Statistical Evaluation of Tactical Supply Chain Planning Methods Based on Scheduling Results

Plant based supply chain planning is often approached hierarchically, decomposed into strategic, tactical and operational planning levels. The detail and amount of information that is incorporated increases as the planning levels become more short-termed. An operational schedule may include additional constraints, such as setup changeovers, inventory holding costs or lost sales penalties, which are not considered at the tactical level. This thesis evaluates two tactical supply chain planning methods. Instead of examining them solely based on traditional performance indicators, such as computational effort or solution gaps, the degree of compatibility with a subsequent scheduling procedure is also considered. The evaluation procedure is such that first, tactical plans are derived using the two methods, which are then passed onto a scheduling program. Finally, performance metrics based on these scheduling results are derived to compare the tactical planning methods.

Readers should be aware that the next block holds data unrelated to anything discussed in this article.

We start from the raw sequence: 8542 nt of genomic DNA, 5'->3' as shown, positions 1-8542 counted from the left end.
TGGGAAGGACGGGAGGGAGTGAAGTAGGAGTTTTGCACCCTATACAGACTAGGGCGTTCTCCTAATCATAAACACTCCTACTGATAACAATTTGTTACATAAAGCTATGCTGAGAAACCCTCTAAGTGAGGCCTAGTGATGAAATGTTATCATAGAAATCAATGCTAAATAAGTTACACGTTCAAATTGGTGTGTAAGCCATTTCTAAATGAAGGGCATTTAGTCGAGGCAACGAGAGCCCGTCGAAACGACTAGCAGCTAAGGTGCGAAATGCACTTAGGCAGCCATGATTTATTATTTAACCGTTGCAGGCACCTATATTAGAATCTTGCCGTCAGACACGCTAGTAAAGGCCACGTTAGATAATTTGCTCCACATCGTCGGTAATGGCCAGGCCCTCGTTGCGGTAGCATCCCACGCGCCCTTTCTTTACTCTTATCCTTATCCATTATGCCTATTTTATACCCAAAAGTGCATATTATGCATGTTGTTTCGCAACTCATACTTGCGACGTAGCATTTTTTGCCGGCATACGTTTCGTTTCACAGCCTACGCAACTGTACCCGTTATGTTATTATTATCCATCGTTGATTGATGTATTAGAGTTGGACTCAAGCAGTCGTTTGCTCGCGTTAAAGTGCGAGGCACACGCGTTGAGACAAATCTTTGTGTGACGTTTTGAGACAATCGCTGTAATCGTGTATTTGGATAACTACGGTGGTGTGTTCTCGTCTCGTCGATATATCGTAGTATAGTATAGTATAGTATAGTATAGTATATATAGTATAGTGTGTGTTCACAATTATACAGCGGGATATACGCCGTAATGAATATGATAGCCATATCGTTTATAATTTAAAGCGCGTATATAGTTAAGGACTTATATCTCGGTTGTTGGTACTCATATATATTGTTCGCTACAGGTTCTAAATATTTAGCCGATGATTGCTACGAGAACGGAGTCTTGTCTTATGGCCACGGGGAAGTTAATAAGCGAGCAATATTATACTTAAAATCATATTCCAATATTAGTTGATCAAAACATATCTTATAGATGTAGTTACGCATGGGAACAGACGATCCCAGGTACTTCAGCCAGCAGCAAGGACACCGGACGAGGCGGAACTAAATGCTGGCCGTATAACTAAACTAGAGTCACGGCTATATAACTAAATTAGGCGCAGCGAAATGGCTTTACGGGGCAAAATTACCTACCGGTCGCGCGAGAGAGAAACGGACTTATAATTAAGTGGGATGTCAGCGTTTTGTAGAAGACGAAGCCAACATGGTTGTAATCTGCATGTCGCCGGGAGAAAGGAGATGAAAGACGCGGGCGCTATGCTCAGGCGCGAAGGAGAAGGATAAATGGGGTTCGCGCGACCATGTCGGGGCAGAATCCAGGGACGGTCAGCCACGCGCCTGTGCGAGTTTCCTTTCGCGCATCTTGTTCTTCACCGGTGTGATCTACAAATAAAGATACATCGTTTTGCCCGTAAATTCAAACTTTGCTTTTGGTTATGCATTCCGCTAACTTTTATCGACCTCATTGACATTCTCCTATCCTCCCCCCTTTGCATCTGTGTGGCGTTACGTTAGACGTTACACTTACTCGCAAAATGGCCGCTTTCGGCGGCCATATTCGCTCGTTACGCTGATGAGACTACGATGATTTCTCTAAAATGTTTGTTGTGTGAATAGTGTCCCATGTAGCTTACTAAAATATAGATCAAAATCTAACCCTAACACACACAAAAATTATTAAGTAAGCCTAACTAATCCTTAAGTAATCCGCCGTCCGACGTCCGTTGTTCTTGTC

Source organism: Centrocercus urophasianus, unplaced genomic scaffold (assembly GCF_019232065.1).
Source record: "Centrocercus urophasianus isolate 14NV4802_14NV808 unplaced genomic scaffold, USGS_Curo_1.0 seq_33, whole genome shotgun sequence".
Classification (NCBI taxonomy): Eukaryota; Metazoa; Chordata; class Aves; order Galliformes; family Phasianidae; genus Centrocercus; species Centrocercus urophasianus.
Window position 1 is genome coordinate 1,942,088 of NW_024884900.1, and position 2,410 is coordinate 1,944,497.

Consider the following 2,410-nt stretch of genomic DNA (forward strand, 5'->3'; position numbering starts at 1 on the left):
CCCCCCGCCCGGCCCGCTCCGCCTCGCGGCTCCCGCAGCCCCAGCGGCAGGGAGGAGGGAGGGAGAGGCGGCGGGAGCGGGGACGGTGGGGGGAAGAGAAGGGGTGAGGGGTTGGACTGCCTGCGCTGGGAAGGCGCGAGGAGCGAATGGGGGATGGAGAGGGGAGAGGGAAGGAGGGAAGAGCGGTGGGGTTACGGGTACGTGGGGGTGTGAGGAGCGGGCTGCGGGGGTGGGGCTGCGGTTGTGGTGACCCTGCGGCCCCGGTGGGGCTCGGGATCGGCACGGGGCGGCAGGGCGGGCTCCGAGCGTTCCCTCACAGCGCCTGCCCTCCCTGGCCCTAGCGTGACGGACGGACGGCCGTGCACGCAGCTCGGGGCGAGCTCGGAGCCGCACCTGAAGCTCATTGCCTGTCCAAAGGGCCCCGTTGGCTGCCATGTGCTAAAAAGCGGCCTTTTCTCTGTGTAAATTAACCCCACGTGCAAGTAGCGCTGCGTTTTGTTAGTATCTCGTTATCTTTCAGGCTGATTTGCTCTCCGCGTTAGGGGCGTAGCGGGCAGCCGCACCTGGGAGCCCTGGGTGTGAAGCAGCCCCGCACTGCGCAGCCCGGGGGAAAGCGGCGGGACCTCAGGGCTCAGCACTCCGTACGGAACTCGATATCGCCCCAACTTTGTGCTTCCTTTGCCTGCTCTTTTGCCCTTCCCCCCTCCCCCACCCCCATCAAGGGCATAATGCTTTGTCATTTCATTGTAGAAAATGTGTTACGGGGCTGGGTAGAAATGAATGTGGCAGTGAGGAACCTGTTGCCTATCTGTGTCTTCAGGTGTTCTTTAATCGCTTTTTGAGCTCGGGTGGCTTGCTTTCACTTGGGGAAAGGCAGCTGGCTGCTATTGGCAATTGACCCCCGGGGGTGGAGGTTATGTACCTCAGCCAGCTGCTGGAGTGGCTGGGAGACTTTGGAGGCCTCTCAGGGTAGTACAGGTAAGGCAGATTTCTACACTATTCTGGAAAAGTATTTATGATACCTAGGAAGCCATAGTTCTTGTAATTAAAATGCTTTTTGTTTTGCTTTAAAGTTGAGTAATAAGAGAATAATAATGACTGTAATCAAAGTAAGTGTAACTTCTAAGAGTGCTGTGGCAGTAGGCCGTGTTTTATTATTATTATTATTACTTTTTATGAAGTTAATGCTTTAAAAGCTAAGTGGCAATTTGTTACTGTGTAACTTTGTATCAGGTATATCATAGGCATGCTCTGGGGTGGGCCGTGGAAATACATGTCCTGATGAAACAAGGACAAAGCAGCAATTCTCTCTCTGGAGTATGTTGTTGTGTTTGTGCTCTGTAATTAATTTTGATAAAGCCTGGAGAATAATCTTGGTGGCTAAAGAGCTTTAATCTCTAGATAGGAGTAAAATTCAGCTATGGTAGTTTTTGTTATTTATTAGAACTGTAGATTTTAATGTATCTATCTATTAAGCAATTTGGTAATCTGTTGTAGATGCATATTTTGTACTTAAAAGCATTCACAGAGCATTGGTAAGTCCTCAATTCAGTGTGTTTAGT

The computational experiment shows that although one method is clearly superior on a tactical level, much of that superiority is lost after scheduling. It also facilitates the detection of the relationship between specific scheduling parameters and the ranges where they become influential on the scheduling results. This novel evaluation framework provides evidence that implications, that come with the scheduling process, need to be considered when choosing a tactical planning method in a hierarchical supply chain.